Authored by Dr Dr. Shradha Shejekar, Consultant – Psychiatry, Aster RV Hospital
The COVID-19 pandemic has caused major disruptions to daily life and children are feeling these changes deeply. While a return to school is welcomed by many students, some are facing anxiousness and fright. The transition from real time school to virtual and again real time hasn’t been very smooth for some. While many children have dealt well with restrictions and school closures caused by the COVID-19 pandemic, for others it was challenging to cope with all the changes and uncertainty.
Post-pandemic, as children return to their physical classrooms in huge numbers, mental health specialists are seeing a disturbing rise in anxiety and stress levels. A lot of students are facing anxiety related to exams, facing teachers, answering questions, discipline and punctuality, peer interaction and other school-related issues. A lot of primary school children are facing panic attacks due to the fear of facing teachers and answering questions in the classroom. Apart from this a lot of children are finding it difficult to complete class work as they have lost touch of writing fast and hence find the time inadequate to copy from the board. Even completion of tasks has become challenging due to decreased dexterity.
The grief, anxiety, isolation and depression children have faced during the pandemic is also spilling over into classrooms and hallways, resulting in crying and disruptive behaviour in many younger kids and increased violence and bullying among adolescents. For many other children, who keep their grief and fear hidden, the burdens of school have become intense.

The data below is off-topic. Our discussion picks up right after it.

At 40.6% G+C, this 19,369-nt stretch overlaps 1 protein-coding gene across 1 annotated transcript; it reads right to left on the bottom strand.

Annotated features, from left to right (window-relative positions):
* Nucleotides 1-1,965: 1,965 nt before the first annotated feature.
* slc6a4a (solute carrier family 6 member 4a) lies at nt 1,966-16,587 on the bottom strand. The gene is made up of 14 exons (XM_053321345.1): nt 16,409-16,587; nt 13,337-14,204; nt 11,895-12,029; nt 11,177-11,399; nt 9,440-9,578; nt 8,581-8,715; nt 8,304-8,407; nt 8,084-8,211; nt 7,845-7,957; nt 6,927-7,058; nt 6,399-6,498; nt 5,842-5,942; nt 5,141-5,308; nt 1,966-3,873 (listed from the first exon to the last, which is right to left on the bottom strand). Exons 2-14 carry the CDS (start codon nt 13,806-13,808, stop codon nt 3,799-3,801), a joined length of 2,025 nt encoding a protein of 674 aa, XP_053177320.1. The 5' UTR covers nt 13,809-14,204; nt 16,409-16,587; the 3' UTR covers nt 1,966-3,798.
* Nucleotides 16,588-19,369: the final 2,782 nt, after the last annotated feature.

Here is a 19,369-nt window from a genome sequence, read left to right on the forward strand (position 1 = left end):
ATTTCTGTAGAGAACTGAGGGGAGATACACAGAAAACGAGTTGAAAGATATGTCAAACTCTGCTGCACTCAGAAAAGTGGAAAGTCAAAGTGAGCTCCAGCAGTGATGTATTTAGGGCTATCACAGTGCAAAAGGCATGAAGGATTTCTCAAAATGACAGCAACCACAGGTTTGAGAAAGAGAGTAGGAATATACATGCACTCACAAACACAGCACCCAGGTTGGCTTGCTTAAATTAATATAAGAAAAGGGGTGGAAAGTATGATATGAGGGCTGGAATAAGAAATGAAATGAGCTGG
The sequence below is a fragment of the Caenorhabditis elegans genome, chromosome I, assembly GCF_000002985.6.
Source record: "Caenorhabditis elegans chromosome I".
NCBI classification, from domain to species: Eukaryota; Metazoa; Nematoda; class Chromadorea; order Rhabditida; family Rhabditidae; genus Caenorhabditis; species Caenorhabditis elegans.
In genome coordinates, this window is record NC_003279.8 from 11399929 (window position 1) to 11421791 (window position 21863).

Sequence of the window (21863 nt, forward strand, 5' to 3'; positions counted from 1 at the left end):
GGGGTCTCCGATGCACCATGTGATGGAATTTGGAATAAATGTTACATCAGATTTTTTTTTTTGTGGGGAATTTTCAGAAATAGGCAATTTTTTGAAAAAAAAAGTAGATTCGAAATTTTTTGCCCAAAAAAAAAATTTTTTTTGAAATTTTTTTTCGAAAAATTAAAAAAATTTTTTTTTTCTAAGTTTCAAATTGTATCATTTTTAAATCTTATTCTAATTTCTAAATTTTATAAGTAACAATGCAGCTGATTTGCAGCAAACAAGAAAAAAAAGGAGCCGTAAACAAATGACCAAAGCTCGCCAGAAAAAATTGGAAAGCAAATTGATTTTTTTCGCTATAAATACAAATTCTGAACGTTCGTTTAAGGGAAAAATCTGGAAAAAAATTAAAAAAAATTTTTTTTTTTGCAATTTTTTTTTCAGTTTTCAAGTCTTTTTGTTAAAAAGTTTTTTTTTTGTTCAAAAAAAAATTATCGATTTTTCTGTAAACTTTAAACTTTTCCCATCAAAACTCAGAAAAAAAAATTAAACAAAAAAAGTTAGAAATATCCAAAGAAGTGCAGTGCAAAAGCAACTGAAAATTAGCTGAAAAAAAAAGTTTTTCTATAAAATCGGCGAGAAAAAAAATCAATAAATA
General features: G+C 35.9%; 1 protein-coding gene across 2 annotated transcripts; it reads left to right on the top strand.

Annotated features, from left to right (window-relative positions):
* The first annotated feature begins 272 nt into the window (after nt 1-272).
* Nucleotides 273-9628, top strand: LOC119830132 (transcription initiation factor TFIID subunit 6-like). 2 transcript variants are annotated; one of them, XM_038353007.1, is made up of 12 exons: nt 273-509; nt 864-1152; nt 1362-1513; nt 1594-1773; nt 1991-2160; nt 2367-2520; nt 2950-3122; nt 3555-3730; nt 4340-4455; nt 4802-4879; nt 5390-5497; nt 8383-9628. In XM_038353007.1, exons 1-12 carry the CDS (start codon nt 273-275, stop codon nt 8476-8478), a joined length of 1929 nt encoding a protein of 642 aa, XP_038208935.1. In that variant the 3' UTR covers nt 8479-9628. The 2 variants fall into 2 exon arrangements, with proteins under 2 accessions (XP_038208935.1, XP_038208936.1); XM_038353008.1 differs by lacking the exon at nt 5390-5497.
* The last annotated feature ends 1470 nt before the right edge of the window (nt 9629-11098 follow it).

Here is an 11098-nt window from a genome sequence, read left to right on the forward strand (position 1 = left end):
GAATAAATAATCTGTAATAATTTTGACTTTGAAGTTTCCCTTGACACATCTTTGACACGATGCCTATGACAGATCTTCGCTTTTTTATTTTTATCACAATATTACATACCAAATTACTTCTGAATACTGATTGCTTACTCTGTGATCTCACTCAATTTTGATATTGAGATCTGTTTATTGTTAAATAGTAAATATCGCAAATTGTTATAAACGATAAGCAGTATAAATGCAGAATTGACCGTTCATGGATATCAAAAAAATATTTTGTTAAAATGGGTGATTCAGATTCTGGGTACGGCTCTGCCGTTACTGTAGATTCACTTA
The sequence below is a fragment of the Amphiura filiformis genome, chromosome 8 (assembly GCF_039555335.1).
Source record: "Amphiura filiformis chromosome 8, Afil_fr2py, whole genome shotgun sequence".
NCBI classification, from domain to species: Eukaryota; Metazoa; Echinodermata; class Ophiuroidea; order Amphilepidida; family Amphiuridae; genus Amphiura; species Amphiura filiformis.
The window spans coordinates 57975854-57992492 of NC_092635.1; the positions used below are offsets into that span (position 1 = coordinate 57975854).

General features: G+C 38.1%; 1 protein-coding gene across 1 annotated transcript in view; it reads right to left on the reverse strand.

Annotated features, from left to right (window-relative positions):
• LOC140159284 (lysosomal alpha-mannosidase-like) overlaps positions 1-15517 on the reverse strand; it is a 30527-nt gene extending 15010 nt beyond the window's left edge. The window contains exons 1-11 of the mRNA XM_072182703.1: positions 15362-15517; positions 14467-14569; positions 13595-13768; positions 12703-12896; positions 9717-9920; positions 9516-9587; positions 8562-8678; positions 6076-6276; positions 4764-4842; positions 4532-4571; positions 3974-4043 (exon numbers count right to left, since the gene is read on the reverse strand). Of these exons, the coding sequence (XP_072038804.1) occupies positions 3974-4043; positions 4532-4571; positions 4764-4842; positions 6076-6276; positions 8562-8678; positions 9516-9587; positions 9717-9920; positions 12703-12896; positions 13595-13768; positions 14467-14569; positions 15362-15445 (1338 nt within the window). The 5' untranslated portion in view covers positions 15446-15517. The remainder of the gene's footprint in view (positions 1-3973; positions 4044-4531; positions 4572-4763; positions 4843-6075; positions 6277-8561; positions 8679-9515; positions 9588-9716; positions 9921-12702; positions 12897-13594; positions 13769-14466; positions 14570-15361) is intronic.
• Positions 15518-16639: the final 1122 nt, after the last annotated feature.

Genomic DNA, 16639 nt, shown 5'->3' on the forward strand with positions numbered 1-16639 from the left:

Children are lacking in socio-emotional skills like empathy, self-control, expressing feelings, decision making, social awareness, discipline along with basic skills like reading, comprehension, or solving simple math problems which is worrisome. Added to this are some social and interpersonal concerns. Children are becoming less social and lonesome. They are finding solace in gadgets and mobile phones instead of indulging in physical activities and playing games. Social interaction is making them irritated and causing social anxiety. They are taking time adjusting to a socially stimulating environment after a long haul of living in isolation within the four walls of their homes.
As children often take their emotional cues from the key adults in their lives – including parents and teachers – it is important that adults manage their own emotions well and remain calm, listen to children’s concerns, speak kindly and reassure them.
Teachers should ease the children into the curriculum. They should be given enough time and opportunities to calm the anxiety. Weekly class tests, orals on short topics, handwriting and dictation practice on a regular basis should be strictly indoctrinated to help children face their fears. Teachers should be sympathetic towards children, avoid punishments and try warning the children until they get adjusted to schooling. Classrooms can be made interesting through socialisation, role play, interactive sessions.
Parental help goes a long way in monitoring child behaviour and psychology. Parents should be vigilant about their children’s behavioural changes and extend the child a helping hand. Instead of lecturing the child, try to have a bi-directional conversation to understand the child’s point of view. Also bring to the notice of the teacher the anxiety issues the child is facing. Have exclusive family time to avoid children feeling lonely or helpless. It’s important to be calm and proactive in your conversations with children – check in with them to see how they are doing. Their emotions will change regularly and you need to show them that’s okay.